- You may experience a shift to a state of greater insight. You perceive a newfound evenness in your field of subjective experience—it’s clear that it’s all just experience, with no distinct subject to be found. (Your subject-object framework has collapsed—for now.) Your intellect lets go, your body relaxes, your breathing deepens, and you feel energized. It may take a while before this shift occurs, but when it does, it occurs fairly suddenly. This shift may be subtle—especially at first—so don’t necessarily expect fireworks.
Let Concentration and Insight Merge
After you experience a shift to a state of greater insight, let go of all questions and stop searching. Rest in the shift that you’ve experienced and let concentration and insight merge. Aim for a stable, clear state of mind with an evenness of experience. (If you want, you can return your focus to concentration practice at this point; you may find that insight makes concentration practice easier.)
When insight and/or concentration fade, you can start this practice over again (possibly choosing a different experience to work with). When you’re ready to end your practice session, set an intention to carry the benefits of the practice into your daily life.
- Remember, you’re searching for a direct experience (a nonconceptual experience) of the supposed separate subject; you’re not searching for ideas, theories, or beliefs about it. When thoughts arise (like “my body experiences this” or “my brain experiences this”), note them and move on.
- You may have a sense that there’s a location where the separate subject resides. (For me, it seems to be somewhere in my head behind my eyes.) Search there and notice what experiences you find. (For me, it’s usually a subtle feeling of fullness or tension.) Regardless of what you find, ask yourself, “Have I found what experiences, or just another experience?”
- You may wonder whether what you seek lies beyond the range of you can currently perceive. If so, imagine finding it, and ask yourself, “If I were to find what I’m seeking, how would I know? How would that experience differ from any other?” (Would it be extra-sparkly? Would it sound like monks chanting?)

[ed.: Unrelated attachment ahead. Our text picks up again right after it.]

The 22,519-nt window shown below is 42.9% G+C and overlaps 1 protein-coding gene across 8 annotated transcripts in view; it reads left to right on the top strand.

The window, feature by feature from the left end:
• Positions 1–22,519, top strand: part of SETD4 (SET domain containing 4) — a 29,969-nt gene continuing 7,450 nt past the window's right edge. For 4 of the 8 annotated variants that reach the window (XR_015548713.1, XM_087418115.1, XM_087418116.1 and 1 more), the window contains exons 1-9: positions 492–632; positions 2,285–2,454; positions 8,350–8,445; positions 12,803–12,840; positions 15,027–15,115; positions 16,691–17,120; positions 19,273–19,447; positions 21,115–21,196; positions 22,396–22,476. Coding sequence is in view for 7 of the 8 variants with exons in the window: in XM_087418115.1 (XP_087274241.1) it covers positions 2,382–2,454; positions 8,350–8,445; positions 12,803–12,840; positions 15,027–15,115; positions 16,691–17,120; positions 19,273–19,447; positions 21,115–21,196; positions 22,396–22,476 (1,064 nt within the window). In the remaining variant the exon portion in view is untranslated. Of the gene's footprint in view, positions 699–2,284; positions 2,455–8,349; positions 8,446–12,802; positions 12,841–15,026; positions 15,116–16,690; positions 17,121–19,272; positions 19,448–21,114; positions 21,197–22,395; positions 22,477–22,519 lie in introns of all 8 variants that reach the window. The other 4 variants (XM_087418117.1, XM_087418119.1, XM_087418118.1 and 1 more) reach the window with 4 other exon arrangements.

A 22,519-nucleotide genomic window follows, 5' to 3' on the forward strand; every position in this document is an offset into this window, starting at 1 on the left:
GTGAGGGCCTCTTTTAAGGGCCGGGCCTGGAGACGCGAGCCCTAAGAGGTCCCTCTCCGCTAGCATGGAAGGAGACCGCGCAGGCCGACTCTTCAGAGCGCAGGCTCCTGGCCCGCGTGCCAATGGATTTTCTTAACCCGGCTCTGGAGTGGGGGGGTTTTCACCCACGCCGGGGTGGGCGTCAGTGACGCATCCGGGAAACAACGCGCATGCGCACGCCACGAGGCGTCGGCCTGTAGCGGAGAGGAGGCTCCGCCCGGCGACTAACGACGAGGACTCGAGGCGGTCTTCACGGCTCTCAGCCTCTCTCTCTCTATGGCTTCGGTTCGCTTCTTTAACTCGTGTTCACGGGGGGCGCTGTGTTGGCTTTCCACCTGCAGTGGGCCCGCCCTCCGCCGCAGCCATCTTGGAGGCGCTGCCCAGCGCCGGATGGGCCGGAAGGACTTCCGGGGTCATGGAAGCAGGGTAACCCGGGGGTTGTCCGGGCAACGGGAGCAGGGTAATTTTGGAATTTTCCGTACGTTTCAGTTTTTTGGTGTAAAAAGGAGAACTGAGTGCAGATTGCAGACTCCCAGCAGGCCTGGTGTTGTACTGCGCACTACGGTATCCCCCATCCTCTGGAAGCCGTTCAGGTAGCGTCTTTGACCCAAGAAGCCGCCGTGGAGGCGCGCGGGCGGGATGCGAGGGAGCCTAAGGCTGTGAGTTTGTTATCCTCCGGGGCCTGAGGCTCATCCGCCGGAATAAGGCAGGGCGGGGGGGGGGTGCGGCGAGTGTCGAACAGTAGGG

- As you search for the supposed separate subject, you may have fleeting experiences of something that disappears or moves elsewhere when you try to focus on it. That’s fine; you don’t have to concentrate on these experiences, you just have to notice them. When you notice them, remember them, and ask yourself the questions in the above two bullet points.
- One reason you may need at least an intermediate level of concentration to do this practice is that at lower levels of concentration, your attention is likely to be carried away into involuntary thinking when you start searching.
- Don’t expect to find what you’re searching for, but do search. Searching helps facilitate a shift in perception (as opposed to a shift in conceptual understanding alone).
Beyond the Basics
You can intensify the basic practice above in a couple of ways.
Investigating both Experience and Self
You’ve probably noticed the congruence between this practice and investigating the nature of experience; step one is the same in each practice, and steps two and three are similar. After you gain familiarity with each practice, you can try combining them. For instance, in step two, you might alternate between asking yourself “What is this experience?” and “What experiences this?”
Building Range and Expansiveness
You can experiment with building range and expansiveness in your choice of an experience to concentrate on. For instructions on how to do this, see the section “Building Range and Expansiveness” in my article “How to Use Inquiry to Investigate the Nature of Experience.” It can be powerful to work with your entire field of subjective experience.
In this practice, your choice of an experience to concentrate on may be less important than when you’re investigating the nature of experience, since, in this practice, the experience serves more as a launching-off point and less as a focus of inquiry.
These instructions have been informed by personal experience gained through practice, by the published work of Buddhist teacher Ken McLeod, and by my experiences with the Karma Kagyu lineage of Tibetan Buddhism.